Finite automata, formal logic, and circuit complexity by
Howard Straubing(
)
1 edition published in 1994 in English and held by 0 WorldCat member libraries worldwide
1 edition published in 1994 in English and held by 0 WorldCat member libraries worldwide
The graph isomorphism problem : its structural complexity by
Johannes Köbler(
)
1 edition published in 1993 in English and held by 0 WorldCat member libraries worldwide
"The graph isomorphism problem belongs to the part of Complexity Theory that focuses on the structure of complexity classes involved in the classification of computational problems and in the relations among them. It consists in deciding whether two given graphs are isomorphic, i.e. whether there is a bijective mapping from the nodes of one graph to the nodes of the second graph such that the edge connections are respected. It is a problem of considerable practical as wen as theoretical importance that is, as of now, unresolved in the sense that no efficient algorithm for it has yet been found. Given this fact, it is natural to ask whether such an algorithm exists at an or whether the problem is intractable.Be book focuses on this issue and presents several recent results that provide a better understanding of the relative position of the graph isomorphism problem in the class NP as well as in other complexity classes. It also uses the problem to illustrate important concepts in structural complexity, providing a look into the more general theory. 'The book is basically selfcontained; the only prerequisite for reading it is some elementary knowledge from Complexity Theory and Probability Theory. Its level of presentation makes it eminently suitable for a seminar or graduate course devoted to the problem, or as a rich source of examples for a standard graduate course in Complexity Theory."Book cover
1 edition published in 1993 in English and held by 0 WorldCat member libraries worldwide
"The graph isomorphism problem belongs to the part of Complexity Theory that focuses on the structure of complexity classes involved in the classification of computational problems and in the relations among them. It consists in deciding whether two given graphs are isomorphic, i.e. whether there is a bijective mapping from the nodes of one graph to the nodes of the second graph such that the edge connections are respected. It is a problem of considerable practical as wen as theoretical importance that is, as of now, unresolved in the sense that no efficient algorithm for it has yet been found. Given this fact, it is natural to ask whether such an algorithm exists at an or whether the problem is intractable.Be book focuses on this issue and presents several recent results that provide a better understanding of the relative position of the graph isomorphism problem in the class NP as well as in other complexity classes. It also uses the problem to illustrate important concepts in structural complexity, providing a look into the more general theory. 'The book is basically selfcontained; the only prerequisite for reading it is some elementary knowledge from Complexity Theory and Probability Theory. Its level of presentation makes it eminently suitable for a seminar or graduate course devoted to the problem, or as a rich source of examples for a standard graduate course in Complexity Theory."Book cover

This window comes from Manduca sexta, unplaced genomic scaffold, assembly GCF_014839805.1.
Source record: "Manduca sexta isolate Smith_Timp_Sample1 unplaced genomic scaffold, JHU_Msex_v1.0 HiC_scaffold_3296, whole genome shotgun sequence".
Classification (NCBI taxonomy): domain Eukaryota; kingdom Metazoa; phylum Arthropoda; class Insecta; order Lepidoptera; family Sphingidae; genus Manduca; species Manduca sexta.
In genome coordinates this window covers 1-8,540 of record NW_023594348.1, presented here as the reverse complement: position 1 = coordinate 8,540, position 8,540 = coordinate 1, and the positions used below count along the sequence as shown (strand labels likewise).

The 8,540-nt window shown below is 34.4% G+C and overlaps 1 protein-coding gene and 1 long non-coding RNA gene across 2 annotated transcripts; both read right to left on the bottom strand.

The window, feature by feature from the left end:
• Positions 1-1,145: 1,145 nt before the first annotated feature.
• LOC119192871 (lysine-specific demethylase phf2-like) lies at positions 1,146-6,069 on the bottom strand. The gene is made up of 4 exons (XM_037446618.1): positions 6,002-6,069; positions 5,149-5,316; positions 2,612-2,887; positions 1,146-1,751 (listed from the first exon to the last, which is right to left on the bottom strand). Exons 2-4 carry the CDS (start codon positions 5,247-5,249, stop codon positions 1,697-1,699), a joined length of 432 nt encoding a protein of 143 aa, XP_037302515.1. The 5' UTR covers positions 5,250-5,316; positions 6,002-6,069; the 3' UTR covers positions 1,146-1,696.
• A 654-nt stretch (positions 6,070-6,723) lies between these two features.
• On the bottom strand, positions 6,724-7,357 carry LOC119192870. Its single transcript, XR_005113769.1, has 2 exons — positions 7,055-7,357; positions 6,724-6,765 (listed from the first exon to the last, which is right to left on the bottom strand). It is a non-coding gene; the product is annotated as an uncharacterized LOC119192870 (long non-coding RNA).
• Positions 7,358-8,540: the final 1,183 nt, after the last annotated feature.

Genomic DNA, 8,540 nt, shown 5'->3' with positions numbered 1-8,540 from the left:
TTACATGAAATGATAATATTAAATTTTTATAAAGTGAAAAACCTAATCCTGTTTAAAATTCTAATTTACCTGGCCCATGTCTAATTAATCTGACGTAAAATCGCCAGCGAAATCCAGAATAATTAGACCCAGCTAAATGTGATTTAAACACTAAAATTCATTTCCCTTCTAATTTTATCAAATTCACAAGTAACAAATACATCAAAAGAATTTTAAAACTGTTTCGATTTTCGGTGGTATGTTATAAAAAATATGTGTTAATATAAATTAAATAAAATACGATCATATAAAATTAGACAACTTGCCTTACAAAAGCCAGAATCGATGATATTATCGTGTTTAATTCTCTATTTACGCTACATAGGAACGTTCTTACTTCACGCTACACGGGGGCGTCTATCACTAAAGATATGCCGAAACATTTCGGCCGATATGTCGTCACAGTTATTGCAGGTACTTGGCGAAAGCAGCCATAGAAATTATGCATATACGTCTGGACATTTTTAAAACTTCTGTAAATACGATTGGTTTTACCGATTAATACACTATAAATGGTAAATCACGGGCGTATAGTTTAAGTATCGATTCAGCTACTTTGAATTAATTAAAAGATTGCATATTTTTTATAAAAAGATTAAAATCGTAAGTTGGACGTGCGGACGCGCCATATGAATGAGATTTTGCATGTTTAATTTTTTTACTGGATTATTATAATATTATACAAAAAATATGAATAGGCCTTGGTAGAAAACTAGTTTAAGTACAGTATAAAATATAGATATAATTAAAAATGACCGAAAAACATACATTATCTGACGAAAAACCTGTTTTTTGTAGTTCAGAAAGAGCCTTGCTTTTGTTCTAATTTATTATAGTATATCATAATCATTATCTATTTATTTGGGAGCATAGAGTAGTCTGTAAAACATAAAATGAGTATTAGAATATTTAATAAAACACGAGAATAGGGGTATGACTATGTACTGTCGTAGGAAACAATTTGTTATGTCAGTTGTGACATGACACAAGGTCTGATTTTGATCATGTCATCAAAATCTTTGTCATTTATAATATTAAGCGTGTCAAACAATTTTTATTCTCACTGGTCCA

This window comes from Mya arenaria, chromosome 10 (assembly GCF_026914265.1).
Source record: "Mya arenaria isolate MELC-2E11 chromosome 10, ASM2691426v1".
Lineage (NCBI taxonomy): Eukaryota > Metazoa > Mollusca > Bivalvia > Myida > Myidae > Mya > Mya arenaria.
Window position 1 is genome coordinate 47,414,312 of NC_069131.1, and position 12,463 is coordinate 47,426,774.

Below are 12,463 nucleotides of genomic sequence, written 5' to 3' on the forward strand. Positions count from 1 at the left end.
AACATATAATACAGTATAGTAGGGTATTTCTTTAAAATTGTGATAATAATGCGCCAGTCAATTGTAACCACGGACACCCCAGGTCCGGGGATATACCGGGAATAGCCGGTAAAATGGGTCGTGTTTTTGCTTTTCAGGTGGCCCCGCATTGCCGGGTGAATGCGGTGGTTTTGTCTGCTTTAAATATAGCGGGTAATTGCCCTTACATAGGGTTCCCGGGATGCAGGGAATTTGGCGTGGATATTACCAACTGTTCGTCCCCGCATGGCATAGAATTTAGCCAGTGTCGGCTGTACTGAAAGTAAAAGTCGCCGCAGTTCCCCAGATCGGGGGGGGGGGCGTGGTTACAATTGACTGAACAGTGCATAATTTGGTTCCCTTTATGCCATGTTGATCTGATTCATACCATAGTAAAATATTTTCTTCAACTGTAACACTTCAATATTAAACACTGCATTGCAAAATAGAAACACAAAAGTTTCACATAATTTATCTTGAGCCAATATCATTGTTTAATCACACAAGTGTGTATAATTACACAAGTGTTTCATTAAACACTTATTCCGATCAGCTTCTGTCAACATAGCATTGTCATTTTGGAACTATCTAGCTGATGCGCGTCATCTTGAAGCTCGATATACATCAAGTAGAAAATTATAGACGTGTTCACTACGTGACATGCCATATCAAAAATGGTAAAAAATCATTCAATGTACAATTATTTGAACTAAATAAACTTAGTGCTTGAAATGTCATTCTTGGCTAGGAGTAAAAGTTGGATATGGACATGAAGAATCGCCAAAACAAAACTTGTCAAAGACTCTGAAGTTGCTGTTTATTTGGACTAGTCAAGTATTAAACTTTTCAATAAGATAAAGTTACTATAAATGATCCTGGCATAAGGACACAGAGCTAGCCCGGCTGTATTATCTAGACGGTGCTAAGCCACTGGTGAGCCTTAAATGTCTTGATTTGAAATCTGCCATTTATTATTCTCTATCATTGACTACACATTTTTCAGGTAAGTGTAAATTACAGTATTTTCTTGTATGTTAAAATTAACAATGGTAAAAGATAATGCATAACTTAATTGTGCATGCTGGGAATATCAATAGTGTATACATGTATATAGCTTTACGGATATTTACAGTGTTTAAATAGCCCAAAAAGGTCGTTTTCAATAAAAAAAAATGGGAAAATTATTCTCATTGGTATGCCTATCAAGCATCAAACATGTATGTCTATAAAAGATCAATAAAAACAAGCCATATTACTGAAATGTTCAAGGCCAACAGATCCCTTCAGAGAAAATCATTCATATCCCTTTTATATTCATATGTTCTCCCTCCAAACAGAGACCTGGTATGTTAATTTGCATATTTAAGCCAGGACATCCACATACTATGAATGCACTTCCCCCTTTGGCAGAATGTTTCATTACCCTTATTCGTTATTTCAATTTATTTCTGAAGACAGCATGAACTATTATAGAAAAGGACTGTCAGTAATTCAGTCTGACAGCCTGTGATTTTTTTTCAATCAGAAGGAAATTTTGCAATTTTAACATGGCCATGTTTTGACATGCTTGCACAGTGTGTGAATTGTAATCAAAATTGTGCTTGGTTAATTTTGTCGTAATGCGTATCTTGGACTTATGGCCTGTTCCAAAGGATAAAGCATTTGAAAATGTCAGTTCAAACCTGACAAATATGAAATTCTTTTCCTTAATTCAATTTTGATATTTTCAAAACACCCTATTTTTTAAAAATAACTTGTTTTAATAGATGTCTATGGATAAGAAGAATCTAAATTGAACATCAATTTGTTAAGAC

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Related Identities
 Aho, Alfred V. Author Editor
 Otto, Friedrich
 Ko, KerI Author Editor
 Du, Dingzhu Editor
 RTA (4, 1991, Como)
 Symposium on Formal Language Theory. <1979, Santa Barbara, Calif.>.
 MacAloon, Kenneth
 Mahaney, Stephen R.
 Köbler, Johannes Author
 Prehofer, Christian Author
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AlgebraData processing Algorithms Artificial intelligence Combinatorial analysis Combinatorial set theory Combinatory logic Computational complexity Computer algorithms Computer logic Computer programming Computer science Computer scienceMathematics Computer software Declarative programming Engineering mathematics Formal languages Functional programming (Computer science) Grammar, Comparative and generalSyntax Grammar, Comparative and generalTense Graph theoryData processing Group theory Information theory Isomorphisms (Mathematics) Logic, Symbolic and mathematical Logic design Logic programming Machine theory Markov processes Mathematical linguistics Mathematics Neural networks (Computer science) Programming (Mathematics) Programming languages (Electronic computers) Programming languages (Electronic computers)Semantics Reasoning Rewriting systems (Computer science) Robots Sequential machine theory Software engineering Switching theory Turing machines Type theory
Alternative Names
Book, Ronald V.
Book, Ronald Vernon 19371997
Ronald Book
Ronald V. Book Amerikaans wiskundige
Ronald V. Book amerikansk matematikar
Ronald V. Book amerikansk matematiker
Ronald V. Book matemàtic estatunidenc
Ronald V. Book matemático estadounidense
Ronald V. Book matematico statunitense
Ronald V. Book mathématicien américain
Ronald V. Book USamerikanischer Informatiker